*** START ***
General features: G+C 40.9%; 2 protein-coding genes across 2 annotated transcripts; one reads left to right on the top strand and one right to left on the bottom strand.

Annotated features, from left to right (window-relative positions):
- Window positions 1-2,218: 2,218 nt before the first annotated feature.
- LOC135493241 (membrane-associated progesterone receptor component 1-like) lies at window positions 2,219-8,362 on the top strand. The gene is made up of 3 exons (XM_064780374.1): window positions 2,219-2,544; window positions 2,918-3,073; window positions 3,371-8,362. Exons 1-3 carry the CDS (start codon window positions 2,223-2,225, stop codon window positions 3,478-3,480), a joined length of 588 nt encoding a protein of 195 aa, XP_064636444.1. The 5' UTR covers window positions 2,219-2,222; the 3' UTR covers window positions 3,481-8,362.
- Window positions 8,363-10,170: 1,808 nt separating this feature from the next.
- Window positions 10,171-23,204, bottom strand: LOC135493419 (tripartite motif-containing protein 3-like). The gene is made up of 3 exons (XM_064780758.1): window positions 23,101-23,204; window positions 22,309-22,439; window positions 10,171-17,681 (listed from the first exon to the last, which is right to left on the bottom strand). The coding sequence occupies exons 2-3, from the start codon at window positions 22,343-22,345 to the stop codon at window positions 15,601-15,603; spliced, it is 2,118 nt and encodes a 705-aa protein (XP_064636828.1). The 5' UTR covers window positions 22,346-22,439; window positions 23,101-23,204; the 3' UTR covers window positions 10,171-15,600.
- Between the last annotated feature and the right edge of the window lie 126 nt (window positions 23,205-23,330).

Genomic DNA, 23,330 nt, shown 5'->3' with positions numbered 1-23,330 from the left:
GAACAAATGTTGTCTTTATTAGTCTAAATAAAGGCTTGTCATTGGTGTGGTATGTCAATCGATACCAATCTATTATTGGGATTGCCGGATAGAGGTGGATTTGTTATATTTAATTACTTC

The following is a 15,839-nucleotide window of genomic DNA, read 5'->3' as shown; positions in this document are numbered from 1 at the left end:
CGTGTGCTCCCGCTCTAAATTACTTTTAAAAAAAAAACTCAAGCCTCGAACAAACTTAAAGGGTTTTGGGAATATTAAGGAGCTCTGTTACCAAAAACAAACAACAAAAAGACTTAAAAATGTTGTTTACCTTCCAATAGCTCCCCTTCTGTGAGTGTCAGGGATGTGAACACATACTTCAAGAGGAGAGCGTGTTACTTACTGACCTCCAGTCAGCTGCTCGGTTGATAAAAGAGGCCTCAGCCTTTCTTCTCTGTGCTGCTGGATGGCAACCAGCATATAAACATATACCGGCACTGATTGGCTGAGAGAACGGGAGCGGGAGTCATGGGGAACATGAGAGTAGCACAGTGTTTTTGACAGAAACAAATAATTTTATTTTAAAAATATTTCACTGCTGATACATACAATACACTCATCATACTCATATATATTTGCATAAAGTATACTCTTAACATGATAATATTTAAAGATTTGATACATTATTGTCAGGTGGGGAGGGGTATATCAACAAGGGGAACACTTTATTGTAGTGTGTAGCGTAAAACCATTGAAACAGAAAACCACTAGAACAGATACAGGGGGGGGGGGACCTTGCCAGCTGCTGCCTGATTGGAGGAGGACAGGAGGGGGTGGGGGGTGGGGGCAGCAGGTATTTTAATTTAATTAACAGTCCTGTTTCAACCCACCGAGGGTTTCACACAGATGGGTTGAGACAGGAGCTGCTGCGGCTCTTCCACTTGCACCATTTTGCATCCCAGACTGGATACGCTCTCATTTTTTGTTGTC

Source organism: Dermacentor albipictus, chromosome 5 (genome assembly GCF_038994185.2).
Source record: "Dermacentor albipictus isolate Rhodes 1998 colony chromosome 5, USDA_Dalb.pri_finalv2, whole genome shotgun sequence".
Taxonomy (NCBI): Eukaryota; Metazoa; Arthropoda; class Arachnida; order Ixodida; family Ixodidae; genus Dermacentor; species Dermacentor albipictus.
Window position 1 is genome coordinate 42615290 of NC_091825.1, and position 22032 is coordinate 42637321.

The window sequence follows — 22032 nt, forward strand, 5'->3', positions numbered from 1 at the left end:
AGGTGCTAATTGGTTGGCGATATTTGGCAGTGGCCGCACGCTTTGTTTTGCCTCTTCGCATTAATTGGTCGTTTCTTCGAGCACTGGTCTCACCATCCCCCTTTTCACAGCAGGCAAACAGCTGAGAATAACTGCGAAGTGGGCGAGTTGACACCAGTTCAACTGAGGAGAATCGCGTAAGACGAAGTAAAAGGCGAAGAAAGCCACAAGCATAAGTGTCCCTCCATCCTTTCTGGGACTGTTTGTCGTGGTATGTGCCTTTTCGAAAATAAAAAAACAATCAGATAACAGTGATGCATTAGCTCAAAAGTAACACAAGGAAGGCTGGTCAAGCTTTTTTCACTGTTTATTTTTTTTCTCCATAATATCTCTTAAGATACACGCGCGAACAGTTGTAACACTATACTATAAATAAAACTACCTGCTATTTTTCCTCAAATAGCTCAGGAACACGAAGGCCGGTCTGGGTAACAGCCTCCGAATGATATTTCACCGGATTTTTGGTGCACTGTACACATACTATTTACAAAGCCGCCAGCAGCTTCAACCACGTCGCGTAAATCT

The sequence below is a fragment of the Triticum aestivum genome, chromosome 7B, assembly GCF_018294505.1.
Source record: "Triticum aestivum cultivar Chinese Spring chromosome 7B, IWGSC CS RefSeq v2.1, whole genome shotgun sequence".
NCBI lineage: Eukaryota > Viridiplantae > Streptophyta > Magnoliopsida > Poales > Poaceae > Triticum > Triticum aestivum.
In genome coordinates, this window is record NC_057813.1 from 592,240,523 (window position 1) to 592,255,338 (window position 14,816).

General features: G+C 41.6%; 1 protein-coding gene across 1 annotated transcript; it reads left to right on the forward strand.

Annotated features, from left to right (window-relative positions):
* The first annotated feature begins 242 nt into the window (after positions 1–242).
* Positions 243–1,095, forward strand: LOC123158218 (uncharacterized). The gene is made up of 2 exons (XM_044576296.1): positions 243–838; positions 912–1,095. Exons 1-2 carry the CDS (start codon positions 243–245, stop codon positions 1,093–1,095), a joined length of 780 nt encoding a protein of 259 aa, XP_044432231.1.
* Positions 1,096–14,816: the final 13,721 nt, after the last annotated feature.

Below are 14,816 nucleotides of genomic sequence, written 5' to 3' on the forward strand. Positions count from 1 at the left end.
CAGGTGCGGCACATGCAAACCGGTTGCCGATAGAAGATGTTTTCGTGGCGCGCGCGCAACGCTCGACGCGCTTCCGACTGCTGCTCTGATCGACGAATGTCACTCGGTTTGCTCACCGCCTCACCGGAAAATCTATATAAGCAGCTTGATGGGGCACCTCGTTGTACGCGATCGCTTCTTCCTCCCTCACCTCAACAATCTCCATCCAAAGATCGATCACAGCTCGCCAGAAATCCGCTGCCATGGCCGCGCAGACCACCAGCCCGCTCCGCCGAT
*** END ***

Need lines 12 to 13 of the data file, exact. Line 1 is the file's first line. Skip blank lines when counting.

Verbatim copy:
Source organism: Dermacentor albipictus, chromosome 5 (genome assembly GCF_038994185.2).
Source record: "Dermacentor albipictus isolate Rhodes 1998 colony chromosome 5, USDA_Dalb.pri_finalv2, whole genome shotgun sequence".